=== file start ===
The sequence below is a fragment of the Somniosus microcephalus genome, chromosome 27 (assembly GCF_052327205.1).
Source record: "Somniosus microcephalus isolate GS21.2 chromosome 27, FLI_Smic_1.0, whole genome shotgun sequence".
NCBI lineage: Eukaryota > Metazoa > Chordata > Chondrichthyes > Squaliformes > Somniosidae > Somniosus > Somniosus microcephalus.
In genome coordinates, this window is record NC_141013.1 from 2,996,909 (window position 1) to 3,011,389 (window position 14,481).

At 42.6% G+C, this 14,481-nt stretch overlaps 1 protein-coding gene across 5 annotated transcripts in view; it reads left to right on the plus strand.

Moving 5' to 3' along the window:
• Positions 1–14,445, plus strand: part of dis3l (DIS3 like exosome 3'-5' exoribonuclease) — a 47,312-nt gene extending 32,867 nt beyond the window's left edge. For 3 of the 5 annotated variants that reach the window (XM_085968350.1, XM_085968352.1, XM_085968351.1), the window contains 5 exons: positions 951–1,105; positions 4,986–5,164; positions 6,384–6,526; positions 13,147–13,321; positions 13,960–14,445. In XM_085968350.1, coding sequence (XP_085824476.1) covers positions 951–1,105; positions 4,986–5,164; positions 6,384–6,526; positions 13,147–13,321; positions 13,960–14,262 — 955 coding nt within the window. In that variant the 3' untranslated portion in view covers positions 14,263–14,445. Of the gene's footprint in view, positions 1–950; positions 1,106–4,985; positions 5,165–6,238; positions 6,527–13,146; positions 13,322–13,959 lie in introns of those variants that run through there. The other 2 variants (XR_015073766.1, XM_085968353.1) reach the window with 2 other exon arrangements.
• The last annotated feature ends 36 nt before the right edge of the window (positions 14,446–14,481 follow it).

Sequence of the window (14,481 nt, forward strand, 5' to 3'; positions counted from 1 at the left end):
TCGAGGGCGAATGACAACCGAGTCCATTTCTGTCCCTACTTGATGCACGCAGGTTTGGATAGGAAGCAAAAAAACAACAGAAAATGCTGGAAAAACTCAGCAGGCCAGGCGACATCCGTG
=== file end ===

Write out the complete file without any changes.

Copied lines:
The sequence below is a fragment of the Somniosus microcephalus genome, chromosome 27 (assembly GCF_052327205.1).
Source record: "Somniosus microcephalus isolate GS21.2 chromosome 27, FLI_Smic_1.0, whole genome shotgun sequence".
NCBI lineage: Eukaryota > Metazoa > Chordata > Chondrichthyes > Squaliformes > Somniosidae > Somniosus > Somniosus microcephalus.
In genome coordinates, this window is record NC_141013.1 from 2,996,909 (window position 1) to 3,011,389 (window position 14,481).

At 42.6% G+C, this 14,481-nt stretch overlaps 1 protein-coding gene across 5 annotated transcripts in view; it reads left to right on the plus strand.

Moving 5' to 3' along the window:
• Positions 1–14,445, plus strand: part of dis3l (DIS3 like exosome 3'-5' exoribonuclease) — a 47,312-nt gene extending 32,867 nt beyond the window's left edge. For 3 of the 5 annotated variants that reach the window (XM_085968350.1, XM_085968352.1, XM_085968351.1), the window contains 5 exons: positions 951–1,105; positions 4,986–5,164; positions 6,384–6,526; positions 13,147–13,321; positions 13,960–14,445. In XM_085968350.1, coding sequence (XP_085824476.1) covers positions 951–1,105; positions 4,986–5,164; positions 6,384–6,526; positions 13,147–13,321; positions 13,960–14,262 — 955 coding nt within the window. In that variant the 3' untranslated portion in view covers positions 14,263–14,445. Of the gene's footprint in view, positions 1–950; positions 1,106–4,985; positions 5,165–6,238; positions 6,527–13,146; positions 13,322–13,959 lie in introns of those variants that run through there. The other 2 variants (XR_015073766.1, XM_085968353.1) reach the window with 2 other exon arrangements.
• The last annotated feature ends 36 nt before the right edge of the window (positions 14,446–14,481 follow it).

Sequence of the window (14,481 nt, forward strand, 5' to 3'; positions counted from 1 at the left end):
TCGAGGGCGAATGACAACCGAGTCCATTTCTGTCCCTACTTGATGCACGCAGGTTTGGATAGGAAGCAAAAAAACAACAGAAAATGCTGGAAAAACTCAGCAGGCCAGGCGACATCCGTG